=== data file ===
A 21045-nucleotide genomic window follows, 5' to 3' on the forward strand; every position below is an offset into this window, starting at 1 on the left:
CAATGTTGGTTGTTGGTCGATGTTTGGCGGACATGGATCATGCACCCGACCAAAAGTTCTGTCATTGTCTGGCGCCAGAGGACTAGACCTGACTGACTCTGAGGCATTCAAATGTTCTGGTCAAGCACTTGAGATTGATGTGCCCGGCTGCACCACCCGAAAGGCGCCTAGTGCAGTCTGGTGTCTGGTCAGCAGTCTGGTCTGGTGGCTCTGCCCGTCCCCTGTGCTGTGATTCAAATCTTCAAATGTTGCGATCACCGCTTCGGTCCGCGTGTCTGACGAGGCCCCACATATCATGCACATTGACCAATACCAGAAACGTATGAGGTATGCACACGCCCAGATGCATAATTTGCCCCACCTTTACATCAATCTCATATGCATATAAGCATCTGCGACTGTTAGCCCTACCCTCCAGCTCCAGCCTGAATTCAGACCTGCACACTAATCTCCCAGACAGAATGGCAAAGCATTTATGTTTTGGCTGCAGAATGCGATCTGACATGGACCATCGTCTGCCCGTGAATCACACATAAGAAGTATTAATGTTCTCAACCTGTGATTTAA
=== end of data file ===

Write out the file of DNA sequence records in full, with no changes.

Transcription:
A 21045-nucleotide genomic window follows, 5' to 3' on the forward strand; every position below is an offset into this window, starting at 1 on the left:
CAATGTTGGTTGTTGGTCGATGTTTGGCGGACATGGATCATGCACCCGACCAAAAGTTCTGTCATTGTCTGGCGCCAGAGGACTAGACCTGACTGACTCTGAGGCATTCAAATGTTCTGGTCAAGCACTTGAGATTGATGTGCCCGGCTGCACCACCCGAAAGGCGCCTAGTGCAGTCTGGTGTCTGGTCAGCAGTCTGGTCTGGTGGCTCTGCCCGTCCCCTGTGCTGTGATTCAAATCTTCAAATGTTGCGATCACCGCTTCGGTCCGCGTGTCTGACGAGGCCCCACATATCATGCACATTGACCAATACCAGAAACGTATGAGGTATGCACACGCCCAGATGCATAATTTGCCCCACCTTTACATCAATCTCATATGCATATAAGCATCTGCGACTGTTAGCCCTACCCTCCAGCTCCAGCCTGAATTCAGACCTGCACACTAATCTCCCAGACAGAATGGCAAAGCATTTATGTTTTGGCTGCAGAATGCGATCTGACATGGACCATCGTCTGCCCGTGAATCACACATAAGAAGTATTAATGTTCTCAACCTGTGATTTAA